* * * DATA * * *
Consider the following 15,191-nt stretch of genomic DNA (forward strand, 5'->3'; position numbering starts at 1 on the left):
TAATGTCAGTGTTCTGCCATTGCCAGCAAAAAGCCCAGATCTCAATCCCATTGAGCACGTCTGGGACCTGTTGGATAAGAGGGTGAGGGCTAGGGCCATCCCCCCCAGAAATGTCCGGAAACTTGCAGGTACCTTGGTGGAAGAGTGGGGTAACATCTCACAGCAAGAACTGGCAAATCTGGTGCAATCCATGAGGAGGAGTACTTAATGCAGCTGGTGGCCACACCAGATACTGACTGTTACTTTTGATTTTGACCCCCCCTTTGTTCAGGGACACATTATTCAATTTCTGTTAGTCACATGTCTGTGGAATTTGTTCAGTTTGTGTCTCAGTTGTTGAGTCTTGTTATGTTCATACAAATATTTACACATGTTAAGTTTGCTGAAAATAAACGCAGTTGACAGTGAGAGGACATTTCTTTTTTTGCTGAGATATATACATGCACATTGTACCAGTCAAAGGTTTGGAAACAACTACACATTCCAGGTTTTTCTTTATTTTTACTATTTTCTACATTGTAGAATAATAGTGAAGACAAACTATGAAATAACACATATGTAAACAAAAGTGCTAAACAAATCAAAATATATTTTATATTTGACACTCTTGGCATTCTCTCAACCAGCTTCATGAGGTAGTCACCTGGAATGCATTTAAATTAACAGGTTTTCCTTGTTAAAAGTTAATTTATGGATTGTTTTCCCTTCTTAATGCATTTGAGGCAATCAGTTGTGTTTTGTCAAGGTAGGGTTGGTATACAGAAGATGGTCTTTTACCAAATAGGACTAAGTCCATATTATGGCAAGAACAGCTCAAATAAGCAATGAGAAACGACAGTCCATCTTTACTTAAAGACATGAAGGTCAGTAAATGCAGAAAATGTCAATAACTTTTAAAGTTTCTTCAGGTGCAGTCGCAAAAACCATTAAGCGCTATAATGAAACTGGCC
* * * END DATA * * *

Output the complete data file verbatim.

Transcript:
Consider the following 15,191-nt stretch of genomic DNA (forward strand, 5'->3'; position numbering starts at 1 on the left):
TAATGTCAGTGTTCTGCCATTGCCAGCAAAAAGCCCAGATCTCAATCCCATTGAGCACGTCTGGGACCTGTTGGATAAGAGGGTGAGGGCTAGGGCCATCCCCCCCAGAAATGTCCGGAAACTTGCAGGTACCTTGGTGGAAGAGTGGGGTAACATCTCACAGCAAGAACTGGCAAATCTGGTGCAATCCATGAGGAGGAGTACTTAATGCAGCTGGTGGCCACACCAGATACTGACTGTTACTTTTGATTTTGACCCCCCCTTTGTTCAGGGACACATTATTCAATTTCTGTTAGTCACATGTCTGTGGAATTTGTTCAGTTTGTGTCTCAGTTGTTGAGTCTTGTTATGTTCATACAAATATTTACACATGTTAAGTTTGCTGAAAATAAACGCAGTTGACAGTGAGAGGACATTTCTTTTTTTGCTGAGATATATACATGCACATTGTACCAGTCAAAGGTTTGGAAACAACTACACATTCCAGGTTTTTCTTTATTTTTACTATTTTCTACATTGTAGAATAATAGTGAAGACAAACTATGAAATAACACATATGTAAACAAAAGTGCTAAACAAATCAAAATATATTTTATATTTGACACTCTTGGCATTCTCTCAACCAGCTTCATGAGGTAGTCACCTGGAATGCATTTAAATTAACAGGTTTTCCTTGTTAAAAGTTAATTTATGGATTGTTTTCCCTTCTTAATGCATTTGAGGCAATCAGTTGTGTTTTGTCAAGGTAGGGTTGGTATACAGAAGATGGTCTTTTACCAAATAGGACTAAGTCCATATTATGGCAAGAACAGCTCAAATAAGCAATGAGAAACGACAGTCCATCTTTACTTAAAGACATGAAGGTCAGTAAATGCAGAAAATGTCAATAACTTTTAAAGTTTCTTCAGGTGCAGTCGCAAAAACCATTAAGCGCTATAATGAAACTGGCC